– Worker is not required to leave, but should not stay illegally
• There is NO official grace period to leave U.S. or change status after
H-1B petition expires or worker is terminated!
– No 60 days, like with F-1 status, or 30 days with J-1 status
– If H worker is terminated and stops working, she/he will start to violate
status immediately, even if H petition is valid for longer
• H rules require that the person be working and receiving payment in
order to maintain valid H status. If either of those two things stop,
person is violating status, regardless of date on H approval notice
• Severance pay does not continue H status, because the person is
not working while collecting severance payments
Specialty Occupation: H-1B
• Spouses and children in H-4 dependant status cannot
work – NO services for money or other compensation!
– Once child turns 21, can no longer be in H-4 status
– H-4 dependants cannot get Social Security numbers
– Parents (or other relatives) are NOT eligible for H-4 status, even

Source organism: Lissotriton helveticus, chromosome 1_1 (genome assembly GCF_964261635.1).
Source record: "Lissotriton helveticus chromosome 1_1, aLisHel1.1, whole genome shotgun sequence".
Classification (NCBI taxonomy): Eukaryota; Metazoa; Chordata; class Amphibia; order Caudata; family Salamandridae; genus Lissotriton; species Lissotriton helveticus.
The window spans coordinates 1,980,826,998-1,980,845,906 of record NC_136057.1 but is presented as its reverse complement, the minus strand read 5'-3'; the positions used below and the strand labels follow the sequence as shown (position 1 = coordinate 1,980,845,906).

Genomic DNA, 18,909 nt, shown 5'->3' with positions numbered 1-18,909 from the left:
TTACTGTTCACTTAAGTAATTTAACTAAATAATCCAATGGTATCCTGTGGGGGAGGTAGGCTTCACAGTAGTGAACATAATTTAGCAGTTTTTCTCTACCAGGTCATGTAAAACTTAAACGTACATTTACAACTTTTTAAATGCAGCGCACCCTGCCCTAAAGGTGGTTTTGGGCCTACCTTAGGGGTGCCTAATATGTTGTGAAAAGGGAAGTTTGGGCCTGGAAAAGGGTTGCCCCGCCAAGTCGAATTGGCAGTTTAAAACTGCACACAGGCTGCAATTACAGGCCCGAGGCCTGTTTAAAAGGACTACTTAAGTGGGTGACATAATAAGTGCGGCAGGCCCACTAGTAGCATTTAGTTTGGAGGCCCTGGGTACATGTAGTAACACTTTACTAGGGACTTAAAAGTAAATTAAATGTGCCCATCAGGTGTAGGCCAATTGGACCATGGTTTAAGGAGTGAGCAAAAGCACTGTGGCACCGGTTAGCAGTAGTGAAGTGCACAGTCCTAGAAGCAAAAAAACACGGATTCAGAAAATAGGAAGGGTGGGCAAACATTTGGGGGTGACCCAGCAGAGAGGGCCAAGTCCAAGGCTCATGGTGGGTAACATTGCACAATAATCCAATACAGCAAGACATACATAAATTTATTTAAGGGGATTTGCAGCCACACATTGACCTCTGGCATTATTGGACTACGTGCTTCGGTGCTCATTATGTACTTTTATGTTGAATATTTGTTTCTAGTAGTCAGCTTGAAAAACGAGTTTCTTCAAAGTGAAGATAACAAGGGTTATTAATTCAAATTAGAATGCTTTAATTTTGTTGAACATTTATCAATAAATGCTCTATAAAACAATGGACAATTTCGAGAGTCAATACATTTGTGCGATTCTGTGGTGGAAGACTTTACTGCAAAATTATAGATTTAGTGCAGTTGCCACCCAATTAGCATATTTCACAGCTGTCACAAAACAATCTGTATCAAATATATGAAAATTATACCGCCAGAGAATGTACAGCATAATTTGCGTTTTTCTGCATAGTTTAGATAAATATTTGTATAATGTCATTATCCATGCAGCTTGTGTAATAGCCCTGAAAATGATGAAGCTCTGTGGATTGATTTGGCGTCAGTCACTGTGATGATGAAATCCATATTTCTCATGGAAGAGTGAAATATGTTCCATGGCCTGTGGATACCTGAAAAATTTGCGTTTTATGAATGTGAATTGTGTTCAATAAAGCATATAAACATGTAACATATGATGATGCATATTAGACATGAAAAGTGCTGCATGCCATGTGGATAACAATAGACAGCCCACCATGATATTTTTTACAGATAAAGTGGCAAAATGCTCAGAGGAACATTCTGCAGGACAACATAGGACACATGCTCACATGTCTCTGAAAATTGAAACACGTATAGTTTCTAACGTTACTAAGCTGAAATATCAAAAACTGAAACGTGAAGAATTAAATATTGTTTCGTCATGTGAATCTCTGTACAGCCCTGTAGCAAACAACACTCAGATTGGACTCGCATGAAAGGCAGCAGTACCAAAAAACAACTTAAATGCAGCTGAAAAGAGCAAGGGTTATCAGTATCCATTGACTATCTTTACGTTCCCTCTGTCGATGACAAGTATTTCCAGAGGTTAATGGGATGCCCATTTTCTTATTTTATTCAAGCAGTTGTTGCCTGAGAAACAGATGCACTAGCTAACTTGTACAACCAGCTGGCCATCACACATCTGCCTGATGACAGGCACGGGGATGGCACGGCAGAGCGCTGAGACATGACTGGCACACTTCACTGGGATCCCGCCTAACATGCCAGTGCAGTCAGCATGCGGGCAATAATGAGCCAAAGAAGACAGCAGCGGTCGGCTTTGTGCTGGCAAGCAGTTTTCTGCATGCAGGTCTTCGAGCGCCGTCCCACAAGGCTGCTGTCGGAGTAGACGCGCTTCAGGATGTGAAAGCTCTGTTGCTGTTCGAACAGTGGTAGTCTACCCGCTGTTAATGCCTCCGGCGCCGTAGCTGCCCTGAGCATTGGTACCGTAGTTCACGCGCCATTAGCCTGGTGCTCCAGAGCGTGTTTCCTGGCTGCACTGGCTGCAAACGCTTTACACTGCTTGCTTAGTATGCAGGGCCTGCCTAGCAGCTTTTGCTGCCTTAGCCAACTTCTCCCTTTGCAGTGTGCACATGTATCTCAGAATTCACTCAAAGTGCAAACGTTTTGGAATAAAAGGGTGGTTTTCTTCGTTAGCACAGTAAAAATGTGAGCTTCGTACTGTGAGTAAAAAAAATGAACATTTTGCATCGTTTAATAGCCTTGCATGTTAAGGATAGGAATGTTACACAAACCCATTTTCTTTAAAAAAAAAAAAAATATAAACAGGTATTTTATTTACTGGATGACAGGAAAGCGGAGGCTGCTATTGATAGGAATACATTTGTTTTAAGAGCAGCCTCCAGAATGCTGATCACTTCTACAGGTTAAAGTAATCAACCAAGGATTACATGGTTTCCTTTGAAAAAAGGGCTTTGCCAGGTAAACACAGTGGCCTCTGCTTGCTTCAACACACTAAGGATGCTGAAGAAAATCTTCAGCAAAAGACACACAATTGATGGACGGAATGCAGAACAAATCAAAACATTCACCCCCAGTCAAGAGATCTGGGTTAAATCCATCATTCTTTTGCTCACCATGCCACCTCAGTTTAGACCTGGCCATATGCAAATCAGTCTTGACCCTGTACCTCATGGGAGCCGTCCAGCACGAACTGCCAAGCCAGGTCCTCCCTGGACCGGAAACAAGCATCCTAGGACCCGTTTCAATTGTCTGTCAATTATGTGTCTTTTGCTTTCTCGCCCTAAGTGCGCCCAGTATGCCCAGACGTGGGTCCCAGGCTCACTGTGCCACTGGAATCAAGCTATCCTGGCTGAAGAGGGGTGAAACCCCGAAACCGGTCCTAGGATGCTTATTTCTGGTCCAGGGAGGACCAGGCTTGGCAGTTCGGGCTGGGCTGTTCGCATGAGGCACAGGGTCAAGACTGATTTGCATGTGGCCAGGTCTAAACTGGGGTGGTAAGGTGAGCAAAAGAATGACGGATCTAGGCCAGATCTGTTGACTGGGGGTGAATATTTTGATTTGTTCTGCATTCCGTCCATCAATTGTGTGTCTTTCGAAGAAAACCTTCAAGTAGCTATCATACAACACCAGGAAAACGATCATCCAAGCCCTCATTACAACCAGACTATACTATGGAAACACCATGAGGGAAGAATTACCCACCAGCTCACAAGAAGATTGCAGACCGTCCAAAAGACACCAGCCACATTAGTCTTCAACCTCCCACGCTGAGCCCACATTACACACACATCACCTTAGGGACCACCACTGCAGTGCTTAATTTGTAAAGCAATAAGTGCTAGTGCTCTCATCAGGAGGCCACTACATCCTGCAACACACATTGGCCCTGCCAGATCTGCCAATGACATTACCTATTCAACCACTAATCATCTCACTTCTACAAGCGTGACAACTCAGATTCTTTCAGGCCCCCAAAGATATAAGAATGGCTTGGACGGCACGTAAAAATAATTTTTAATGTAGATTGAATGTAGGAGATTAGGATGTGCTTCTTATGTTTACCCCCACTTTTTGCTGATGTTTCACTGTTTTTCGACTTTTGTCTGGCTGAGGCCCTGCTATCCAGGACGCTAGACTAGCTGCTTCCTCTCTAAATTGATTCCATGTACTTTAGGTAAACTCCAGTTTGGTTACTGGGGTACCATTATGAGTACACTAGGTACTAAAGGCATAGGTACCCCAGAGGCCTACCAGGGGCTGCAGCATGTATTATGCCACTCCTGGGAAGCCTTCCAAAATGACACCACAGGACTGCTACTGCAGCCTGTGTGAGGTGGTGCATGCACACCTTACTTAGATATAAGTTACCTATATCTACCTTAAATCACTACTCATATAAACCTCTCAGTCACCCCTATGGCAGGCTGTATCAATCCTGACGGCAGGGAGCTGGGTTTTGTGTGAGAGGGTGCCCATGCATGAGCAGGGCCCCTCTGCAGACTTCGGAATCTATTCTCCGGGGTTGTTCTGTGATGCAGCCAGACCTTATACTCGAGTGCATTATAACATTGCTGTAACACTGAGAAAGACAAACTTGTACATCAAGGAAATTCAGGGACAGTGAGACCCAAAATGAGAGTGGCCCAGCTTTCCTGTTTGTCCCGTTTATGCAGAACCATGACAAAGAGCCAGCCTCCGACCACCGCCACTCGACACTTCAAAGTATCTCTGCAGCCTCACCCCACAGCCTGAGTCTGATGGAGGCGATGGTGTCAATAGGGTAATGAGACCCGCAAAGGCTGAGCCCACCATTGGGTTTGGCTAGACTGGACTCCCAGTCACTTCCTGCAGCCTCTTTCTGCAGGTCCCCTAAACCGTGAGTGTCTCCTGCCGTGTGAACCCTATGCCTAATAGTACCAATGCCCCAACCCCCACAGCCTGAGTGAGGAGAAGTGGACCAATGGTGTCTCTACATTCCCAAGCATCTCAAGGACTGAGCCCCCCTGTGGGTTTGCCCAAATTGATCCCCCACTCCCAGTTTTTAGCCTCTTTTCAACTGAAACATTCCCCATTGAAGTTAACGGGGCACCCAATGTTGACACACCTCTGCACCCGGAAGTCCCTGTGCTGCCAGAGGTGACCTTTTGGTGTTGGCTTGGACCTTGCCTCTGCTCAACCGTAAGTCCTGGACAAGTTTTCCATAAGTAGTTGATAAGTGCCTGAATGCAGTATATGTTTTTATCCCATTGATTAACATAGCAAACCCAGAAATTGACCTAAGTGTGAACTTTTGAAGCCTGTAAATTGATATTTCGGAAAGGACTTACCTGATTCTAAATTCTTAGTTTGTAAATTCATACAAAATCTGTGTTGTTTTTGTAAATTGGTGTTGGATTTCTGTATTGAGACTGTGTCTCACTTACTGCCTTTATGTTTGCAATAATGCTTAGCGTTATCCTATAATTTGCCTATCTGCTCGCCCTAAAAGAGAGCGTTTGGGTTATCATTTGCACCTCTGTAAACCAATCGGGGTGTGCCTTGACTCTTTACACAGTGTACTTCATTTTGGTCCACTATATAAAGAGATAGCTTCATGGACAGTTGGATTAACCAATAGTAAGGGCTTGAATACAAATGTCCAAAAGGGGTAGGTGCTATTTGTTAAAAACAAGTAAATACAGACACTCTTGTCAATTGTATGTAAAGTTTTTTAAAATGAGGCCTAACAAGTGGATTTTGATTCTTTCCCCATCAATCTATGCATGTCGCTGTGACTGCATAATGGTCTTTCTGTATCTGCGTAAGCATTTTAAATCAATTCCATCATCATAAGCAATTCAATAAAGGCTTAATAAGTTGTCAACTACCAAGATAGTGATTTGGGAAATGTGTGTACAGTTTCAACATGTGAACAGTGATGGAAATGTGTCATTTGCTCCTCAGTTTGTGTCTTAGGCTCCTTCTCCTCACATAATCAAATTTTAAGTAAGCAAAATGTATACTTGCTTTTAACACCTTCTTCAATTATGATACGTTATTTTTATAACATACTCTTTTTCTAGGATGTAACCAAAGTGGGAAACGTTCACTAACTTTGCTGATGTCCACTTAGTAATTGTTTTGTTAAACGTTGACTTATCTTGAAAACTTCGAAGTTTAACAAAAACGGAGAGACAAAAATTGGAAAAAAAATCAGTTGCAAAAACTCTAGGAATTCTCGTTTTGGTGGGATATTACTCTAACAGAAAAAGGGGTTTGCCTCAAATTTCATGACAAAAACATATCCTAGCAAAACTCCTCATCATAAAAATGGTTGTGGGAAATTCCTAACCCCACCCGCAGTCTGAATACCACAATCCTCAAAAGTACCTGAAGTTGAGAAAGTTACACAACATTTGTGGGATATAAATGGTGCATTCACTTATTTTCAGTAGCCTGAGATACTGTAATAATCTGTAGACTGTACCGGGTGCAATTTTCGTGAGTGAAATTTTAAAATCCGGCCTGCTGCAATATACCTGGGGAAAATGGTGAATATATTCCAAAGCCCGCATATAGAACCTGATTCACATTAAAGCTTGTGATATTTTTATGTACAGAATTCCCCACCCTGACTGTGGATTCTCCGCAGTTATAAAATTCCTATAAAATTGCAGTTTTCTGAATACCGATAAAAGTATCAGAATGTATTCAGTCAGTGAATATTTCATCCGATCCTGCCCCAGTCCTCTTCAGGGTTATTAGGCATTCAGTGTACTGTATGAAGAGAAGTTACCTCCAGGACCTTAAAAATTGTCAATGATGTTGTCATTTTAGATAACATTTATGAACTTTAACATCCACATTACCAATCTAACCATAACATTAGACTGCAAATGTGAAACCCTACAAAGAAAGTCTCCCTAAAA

if they are dependent upon the H-1B worker for support
– If H-4 dependants are in the U.S. at the time the employer
applies for an H-1B for the worker, the dependants must file an
I-539 application to change/extend status with USCIS (some
employers will assist and even pay for this process)
– If dependants and H-1B worker are outside of the U.S. at the
time the employer files the H petition with USCIS, after its
approval dependants can apply for the H-4 visa at the U.S.
embassy or consulate abroad, and no I-539 form is required
Specialty Occupation: H-1B
• Drivers License: will expire when H-1B and H-4 status
– Will need new approval notice to get new license; a receipt
notice proving the extension was filed will not be enough
• As long as H extension petition is filed before the
current H status expires, worker can legally continue the
employment for another 240 days
– Travel could be a problem if old H approval notice has expired
and new H approval notice hasn’t been issued yet
• Need new approval notice to get a new H-1B entry visa
• Might need to use Premium Processing if travel can’t be avoided
around the time the H petition is expiring
Specialty Occupation: H-1B
• Travel
– Once in H-1B status, worker will need a valid H visa
(in most situations) to re-enter the U.S. in lawful H